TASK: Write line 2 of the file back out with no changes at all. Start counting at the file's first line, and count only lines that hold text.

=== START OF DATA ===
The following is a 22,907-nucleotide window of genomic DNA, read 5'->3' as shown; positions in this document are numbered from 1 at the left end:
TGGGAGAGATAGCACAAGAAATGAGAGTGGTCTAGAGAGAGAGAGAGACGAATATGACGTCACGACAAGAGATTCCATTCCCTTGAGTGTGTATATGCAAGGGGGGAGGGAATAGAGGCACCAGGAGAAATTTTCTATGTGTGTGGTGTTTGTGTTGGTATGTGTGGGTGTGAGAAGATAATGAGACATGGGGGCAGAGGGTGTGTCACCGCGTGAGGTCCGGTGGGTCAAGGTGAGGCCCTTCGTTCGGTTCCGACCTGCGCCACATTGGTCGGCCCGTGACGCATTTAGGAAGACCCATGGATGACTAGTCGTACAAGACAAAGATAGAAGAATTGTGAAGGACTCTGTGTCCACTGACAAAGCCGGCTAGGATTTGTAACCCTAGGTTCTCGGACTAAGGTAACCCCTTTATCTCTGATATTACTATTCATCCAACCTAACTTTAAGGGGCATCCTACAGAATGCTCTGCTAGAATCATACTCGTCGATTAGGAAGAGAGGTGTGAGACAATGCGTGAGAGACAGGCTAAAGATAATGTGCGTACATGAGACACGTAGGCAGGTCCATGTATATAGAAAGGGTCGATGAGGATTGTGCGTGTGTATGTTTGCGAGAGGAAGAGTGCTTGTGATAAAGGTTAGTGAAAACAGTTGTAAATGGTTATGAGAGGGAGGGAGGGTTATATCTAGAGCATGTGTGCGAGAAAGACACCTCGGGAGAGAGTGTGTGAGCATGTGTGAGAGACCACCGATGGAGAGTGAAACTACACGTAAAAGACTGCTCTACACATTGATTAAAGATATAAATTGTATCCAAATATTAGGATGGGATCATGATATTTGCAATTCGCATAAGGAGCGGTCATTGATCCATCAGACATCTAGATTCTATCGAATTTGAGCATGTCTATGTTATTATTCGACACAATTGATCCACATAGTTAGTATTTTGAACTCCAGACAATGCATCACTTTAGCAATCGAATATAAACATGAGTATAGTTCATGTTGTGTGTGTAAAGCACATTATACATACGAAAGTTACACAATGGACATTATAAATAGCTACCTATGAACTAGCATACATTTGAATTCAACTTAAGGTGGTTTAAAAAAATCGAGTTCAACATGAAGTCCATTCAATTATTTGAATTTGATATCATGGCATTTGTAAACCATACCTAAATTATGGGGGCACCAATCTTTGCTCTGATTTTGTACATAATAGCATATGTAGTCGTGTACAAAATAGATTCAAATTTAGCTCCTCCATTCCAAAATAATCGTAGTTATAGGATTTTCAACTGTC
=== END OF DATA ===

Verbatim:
TGGGAGAGATAGCACAAGAAATGAGAGTGGTCTAGAGAGAGAGAGAGACGAATATGACGTCACGACAAGAGATTCCATTCCCTTGAGTGTGTATATGCAAGGGGGGAGGGAATAGAGGCACCAGGAGAAATTTTCTATGTGTGTGGTGTTTGTGTTGGTATGTGTGGGTGTGAGAAGATAATGAGACATGGGGGCAGAGGGTGTGTCACCGCGTGAGGTCCGGTGGGTCAAGGTGAGGCCCTTCGTTCGGTTCCGACCTGCGCCACATTGGTCGGCCCGTGACGCATTTAGGAAGACCCATGGATGACTAGTCGTACAAGACAAAGATAGAAGAATTGTGAAGGACTCTGTGTCCACTGACAAAGCCGGCTAGGATTTGTAACCCTAGGTTCTCGGACTAAGGTAACCCCTTTATCTCTGATATTACTATTCATCCAACCTAACTTTAAGGGGCATCCTACAGAATGCTCTGCTAGAATCATACTCGTCGATTAGGAAGAGAGGTGTGAGACAATGCGTGAGAGACAGGCTAAAGATAATGTGCGTACATGAGACACGTAGGCAGGTCCATGTATATAGAAAGGGTCGATGAGGATTGTGCGTGTGTATGTTTGCGAGAGGAAGAGTGCTTGTGATAAAGGTTAGTGAAAACAGTTGTAAATGGTTATGAGAGGGAGGGAGGGTTATATCTAGAGCATGTGTGCGAGAAAGACACCTCGGGAGAGAGTGTGTGAGCATGTGTGAGAGACCACCGATGGAGAGTGAAACTACACGTAAAAGACTGCTCTACACATTGATTAAAGATATAAATTGTATCCAAATATTAGGATGGGATCATGATATTTGCAATTCGCATAAGGAGCGGTCATTGATCCATCAGACATCTAGATTCTATCGAATTTGAGCATGTCTATGTTATTATTCGACACAATTGATCCACATAGTTAGTATTTTGAACTCCAGACAATGCATCACTTTAGCAATCGAATATAAACATGAGTATAGTTCATGTTGTGTGTGTAAAGCACATTATACATACGAAAGTTACACAATGGACATTATAAATAGCTACCTATGAACTAGCATACATTTGAATTCAACTTAAGGTGGTTTAAAAAAATCGAGTTCAACATGAAGTCCATTCAATTATTTGAATTTGATATCATGGCATTTGTAAACCATACCTAAATTATGGGGGCACCAATCTTTGCTCTGATTTTGTACATAATAGCATATGTAGTCGTGTACAAAATAGATTCAAATTTAGCTCCTCCATTCCAAAATAATCGTAGTTATAGGATTTTCAACTGTC